A cloudy eye in cats can be caused by a lot of factors, including eye diseases like corneal ulceration, glaucoma, keratitis, and cataracts among others. It can also accompany some diseases of the cornea and lens, in addition to other non-infectious causes like exposure to toxins, chemicals or radiation. Considering that cloudy eye in cats can be caused by a lot of things, it only makes sense that the treatment should differ, depending on the underlying cause.

Another eye disease that can cause cloudy eye is glaucoma and to date, no cure has been found for it. Instead, the condition can only be managed in order to relieve the pains it inflicts on the cat. Steroids and some special eye drop prescribed by your vet may slow down the process of vision loss, as well as reduce inflammation and pressure.

Grey cat with cloudy eyes

Cat Cloudy Eye Treatment

Whether it’s a kitten cloudy eye or a cat foggy eye caused by old age or infections, you should arrange a visit to the vet once you notice that cloudy look on your cat’s eyes. Since the presence of a cloudy eye can indicate varying eye conditions, it is important to seek veterinary assistance to ensure your cat gets the proper prognosis.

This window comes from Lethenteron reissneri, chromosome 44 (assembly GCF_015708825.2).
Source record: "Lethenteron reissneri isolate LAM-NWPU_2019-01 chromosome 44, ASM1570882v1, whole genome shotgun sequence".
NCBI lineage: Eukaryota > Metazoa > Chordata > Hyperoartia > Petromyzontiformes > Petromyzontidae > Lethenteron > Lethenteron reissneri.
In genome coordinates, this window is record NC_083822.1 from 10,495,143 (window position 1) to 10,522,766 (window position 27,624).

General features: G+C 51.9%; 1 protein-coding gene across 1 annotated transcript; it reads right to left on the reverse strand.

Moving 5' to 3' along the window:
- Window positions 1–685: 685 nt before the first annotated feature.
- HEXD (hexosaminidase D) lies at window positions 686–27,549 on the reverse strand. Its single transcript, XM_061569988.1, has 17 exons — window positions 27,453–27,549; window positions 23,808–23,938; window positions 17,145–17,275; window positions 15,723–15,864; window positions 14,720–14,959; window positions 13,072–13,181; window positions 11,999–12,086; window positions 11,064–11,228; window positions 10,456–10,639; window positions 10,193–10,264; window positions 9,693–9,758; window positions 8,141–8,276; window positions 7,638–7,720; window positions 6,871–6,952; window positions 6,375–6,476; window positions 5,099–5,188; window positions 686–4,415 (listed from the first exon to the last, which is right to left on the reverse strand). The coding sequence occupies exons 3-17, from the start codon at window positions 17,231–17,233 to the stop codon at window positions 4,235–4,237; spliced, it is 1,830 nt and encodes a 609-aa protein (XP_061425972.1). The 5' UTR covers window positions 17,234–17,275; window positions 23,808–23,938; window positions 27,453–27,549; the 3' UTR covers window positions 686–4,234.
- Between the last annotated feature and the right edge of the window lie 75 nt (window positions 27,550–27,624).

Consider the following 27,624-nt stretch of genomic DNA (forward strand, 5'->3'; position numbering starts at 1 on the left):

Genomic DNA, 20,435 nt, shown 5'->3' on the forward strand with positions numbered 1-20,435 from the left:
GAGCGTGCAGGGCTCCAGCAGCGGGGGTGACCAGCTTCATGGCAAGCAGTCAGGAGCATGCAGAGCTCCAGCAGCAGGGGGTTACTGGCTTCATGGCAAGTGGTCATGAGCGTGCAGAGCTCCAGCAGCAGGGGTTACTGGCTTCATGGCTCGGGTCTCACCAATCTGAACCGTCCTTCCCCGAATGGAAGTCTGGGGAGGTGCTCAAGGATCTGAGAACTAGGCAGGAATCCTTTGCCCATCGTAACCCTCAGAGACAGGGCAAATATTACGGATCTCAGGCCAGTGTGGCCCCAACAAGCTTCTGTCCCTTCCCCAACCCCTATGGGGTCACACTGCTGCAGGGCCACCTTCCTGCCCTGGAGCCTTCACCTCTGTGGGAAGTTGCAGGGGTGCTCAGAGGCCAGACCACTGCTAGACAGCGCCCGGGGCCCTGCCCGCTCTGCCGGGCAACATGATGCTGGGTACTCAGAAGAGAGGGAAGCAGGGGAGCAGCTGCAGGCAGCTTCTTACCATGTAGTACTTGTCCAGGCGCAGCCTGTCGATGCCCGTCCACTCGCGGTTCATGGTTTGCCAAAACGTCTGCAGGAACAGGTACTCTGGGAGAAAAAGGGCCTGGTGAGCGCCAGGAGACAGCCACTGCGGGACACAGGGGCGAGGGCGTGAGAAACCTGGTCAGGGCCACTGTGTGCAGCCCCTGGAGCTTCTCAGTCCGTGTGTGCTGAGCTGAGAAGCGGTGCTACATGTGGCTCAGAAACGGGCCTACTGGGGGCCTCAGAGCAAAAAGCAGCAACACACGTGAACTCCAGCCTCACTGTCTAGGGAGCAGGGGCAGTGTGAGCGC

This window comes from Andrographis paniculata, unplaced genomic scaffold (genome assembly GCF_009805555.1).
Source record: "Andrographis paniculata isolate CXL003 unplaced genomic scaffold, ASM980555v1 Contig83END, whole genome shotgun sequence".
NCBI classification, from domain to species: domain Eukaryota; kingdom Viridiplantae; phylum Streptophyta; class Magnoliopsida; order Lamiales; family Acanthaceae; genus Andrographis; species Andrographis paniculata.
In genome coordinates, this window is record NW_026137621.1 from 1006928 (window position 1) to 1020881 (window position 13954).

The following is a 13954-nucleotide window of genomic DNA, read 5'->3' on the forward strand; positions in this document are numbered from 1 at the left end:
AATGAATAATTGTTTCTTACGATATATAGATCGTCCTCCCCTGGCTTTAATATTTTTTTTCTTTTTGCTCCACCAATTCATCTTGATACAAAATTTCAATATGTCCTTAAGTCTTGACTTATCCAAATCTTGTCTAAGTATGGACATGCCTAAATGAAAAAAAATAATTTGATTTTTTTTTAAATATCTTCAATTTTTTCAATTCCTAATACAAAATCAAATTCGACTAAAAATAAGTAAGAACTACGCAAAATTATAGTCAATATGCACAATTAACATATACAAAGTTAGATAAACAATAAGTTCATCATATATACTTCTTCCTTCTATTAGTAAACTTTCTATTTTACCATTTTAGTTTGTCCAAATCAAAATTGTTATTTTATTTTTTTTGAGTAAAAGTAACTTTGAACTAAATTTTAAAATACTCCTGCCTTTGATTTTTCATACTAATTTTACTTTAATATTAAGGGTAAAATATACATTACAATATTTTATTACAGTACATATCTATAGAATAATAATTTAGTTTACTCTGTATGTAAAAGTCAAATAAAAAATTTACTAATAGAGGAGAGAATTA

For corneal ulceration and keratitis, antibiotics or eye drop/ointments, as the case may be, can bring relief. While treating your cat’s cloudy eye with antibiotics, you need to administer the drugs every four to six hours as indicated by the vet. The eye drop and ointments can be administered every twelve to forty-eight hours but if your cat is suffering from keratitis caused by the feline herpes virus, the treatment might take another turn.


  1. Feline Cataracts, Cornell University
  2. Genevieve Rajewski, Spotting Eye Problems in Pets, Tufts Now
  3. Mary B.Glaze DVM, Congenital and Hereditary Ocular Abnormalities in Cats, ScienceDirect

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Note: The advice provided in this post is intended for informational purposes and does not constitute medical advice regarding pets. For an accurate diagnosis of your pet's condition, please make an appointment with your vet.